The Trump administration’s unwillingness to defend Deferred Action of Child Arrivals, otherwise known as DACA, shows an apparent lack of empathy for those affected by its repeal.
DACA is the result of an executive order made by former President Barack Obama in 2012 that protects young undocumented immigrants from deportation by providing a renewable two year work permit. The work permit does not place them as a priority for deportation.
The DACA recipients are sometimes called DREAMers, named after a bill that failed in Congress which would have allowed undocumented children the opportunity to potentially gain legal residency.
Applicants were subjected to a strict enrollment process whose stipulations included, but were not limited to: Coming to the U.S. before turning 16; currently attending school, have obtained a high school diploma or GED, or is an honorably discharged veteran from the U.S. military; have no felonies, significant misdemeanors, or three or more other misdemeanors, and do not pose a threat to national security or public safety.
“The whole process to even apply for DACA was fairly expensive and it involved a lot of extra work hours for my dad to be able to give me the opportunity to apply,” St. Xavier Freshman and DACA recipient, Leslie Abarca, said. “Although the process took a toll on my family financially, DACA was a blessing. It was a gateway for me to continue my education and it gave me the ability to finally work to cover family expenses and to help my family have another source of income.”
The Trump administration’s plans to “wind down” DACA goes against what the United States is believed to be, the land of opportunity. The Trump administration has made it clear: the United States has opportunities for advancement, but it’s not for immigrants who wish to become legal residents.
One common misconception about DACA is that it offers a path to citizenship. DACA only grants its applicants the ability to provide a source of income through working legally and the ability to attend school.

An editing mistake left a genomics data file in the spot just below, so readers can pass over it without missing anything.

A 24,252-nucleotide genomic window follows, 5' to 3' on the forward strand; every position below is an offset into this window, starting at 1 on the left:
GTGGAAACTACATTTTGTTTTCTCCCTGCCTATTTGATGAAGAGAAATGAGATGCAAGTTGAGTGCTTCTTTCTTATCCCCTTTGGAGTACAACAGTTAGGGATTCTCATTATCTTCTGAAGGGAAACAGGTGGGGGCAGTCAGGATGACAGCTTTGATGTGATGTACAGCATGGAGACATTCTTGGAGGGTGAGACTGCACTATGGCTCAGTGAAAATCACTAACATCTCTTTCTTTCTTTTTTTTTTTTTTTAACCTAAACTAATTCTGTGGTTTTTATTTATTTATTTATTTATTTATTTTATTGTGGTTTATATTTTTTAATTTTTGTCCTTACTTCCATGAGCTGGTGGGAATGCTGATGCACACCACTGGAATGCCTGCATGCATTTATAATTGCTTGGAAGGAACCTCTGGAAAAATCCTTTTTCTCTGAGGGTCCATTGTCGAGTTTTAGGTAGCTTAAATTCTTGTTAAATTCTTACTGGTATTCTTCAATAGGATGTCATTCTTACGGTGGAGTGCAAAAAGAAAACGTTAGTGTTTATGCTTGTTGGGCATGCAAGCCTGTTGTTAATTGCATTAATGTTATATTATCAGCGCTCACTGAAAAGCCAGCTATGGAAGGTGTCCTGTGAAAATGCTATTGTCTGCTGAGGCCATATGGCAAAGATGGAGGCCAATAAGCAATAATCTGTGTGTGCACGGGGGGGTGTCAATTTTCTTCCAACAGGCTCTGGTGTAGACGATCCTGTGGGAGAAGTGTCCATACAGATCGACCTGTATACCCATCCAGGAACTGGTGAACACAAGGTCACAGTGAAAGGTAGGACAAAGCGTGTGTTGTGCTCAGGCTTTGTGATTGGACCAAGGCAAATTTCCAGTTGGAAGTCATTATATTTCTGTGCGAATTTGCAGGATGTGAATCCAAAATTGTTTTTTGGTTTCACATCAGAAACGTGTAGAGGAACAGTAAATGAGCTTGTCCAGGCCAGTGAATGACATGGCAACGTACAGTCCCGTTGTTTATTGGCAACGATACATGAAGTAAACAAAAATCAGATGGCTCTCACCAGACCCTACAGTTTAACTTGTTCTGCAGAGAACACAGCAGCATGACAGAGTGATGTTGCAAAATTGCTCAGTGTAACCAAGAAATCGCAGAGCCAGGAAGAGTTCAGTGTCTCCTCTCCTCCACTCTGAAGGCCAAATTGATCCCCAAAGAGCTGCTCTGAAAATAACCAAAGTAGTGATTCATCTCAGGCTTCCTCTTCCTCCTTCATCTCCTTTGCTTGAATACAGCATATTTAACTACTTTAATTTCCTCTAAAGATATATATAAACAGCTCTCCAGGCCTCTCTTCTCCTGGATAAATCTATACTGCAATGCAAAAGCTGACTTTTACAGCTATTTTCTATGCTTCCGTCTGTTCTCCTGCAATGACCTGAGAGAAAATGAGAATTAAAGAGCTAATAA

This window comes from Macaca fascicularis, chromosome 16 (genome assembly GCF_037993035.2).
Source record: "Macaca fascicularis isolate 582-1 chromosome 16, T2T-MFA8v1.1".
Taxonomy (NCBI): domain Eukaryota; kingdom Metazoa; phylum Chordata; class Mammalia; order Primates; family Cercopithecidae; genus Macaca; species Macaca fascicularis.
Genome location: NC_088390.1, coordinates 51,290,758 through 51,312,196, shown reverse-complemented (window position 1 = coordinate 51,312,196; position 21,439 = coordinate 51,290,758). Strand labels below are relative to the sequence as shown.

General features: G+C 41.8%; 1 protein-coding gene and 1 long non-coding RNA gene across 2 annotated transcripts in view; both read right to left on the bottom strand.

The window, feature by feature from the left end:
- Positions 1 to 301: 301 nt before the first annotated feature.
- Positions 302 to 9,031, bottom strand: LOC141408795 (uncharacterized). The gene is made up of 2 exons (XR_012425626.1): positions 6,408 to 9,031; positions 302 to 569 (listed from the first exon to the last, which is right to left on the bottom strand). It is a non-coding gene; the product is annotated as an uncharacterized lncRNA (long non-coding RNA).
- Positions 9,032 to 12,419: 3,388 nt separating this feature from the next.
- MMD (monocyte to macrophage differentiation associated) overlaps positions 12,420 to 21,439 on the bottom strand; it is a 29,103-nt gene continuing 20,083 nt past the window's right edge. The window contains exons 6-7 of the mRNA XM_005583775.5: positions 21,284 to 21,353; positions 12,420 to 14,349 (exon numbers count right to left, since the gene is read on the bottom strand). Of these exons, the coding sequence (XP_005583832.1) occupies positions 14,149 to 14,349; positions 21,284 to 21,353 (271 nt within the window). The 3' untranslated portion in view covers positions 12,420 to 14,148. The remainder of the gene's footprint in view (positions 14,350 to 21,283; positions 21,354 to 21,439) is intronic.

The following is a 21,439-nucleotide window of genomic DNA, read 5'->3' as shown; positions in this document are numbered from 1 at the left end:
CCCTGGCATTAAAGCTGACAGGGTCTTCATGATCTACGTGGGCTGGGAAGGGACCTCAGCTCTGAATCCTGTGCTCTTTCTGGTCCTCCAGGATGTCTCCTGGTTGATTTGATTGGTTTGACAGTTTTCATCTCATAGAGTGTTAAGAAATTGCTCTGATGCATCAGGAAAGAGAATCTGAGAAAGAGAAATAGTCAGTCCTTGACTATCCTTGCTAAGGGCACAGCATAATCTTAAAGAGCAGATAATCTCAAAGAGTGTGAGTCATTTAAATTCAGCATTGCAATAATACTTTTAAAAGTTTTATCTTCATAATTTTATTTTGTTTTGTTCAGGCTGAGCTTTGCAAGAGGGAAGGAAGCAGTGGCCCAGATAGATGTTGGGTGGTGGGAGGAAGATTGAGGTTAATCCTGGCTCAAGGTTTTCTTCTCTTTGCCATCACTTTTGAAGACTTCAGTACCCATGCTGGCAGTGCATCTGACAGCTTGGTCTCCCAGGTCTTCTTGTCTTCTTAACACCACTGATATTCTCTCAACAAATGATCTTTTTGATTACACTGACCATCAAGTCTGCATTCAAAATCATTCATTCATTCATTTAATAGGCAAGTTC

Rep. Ruben Kihuen, the first DREAMer elected to Congress, spoke on the differences in immigration policies under the Reagan era and now.
“Our visas expired, but thanks to an immigration system that, back then, actually worked, we were able to readjust our status and be able to re-apply for legal residency and, ultimately, citizenship,” Kihuen said. “That’s the problem with our system right now: over 40 percent of undocumented immigrants in America today came here with a visa but overstayed their visas, [and] there is no way for them to readjust their status.”
Employers of DREAMers could sponsor their employee for a green card, or the DREAMers could obtain a green card through Advanced Parole, but the process is often arduous, costly, and filled with stipulations that would make it hard for the average person to navigate– if they even qualify.
Another common misconception is that DACA recipients receive access to federal benefits, which includes federally sponsored financial aid and Obamacare. Since one of the stipulations to be on DACA requires enrollment in school, DACA students must rely on scholarships and private loans for their educational funding.
The Trump Administration’s choice to deport rather than embrace a generation where most spent the majority of their life as a law-abiding United States citizens completely disregards all the hard work the DREAMers and their families went through to create a new life.
Congress has six months to come up with new legislation that would affect the lives of roughly 690,000 DREAMers when their work permits expire.
“The amount of money and time it takes for a DACA application to even process is agonizing, and to have it all taken away due to a misunderstanding on what DACA really is, is horrifying.” Abarca said.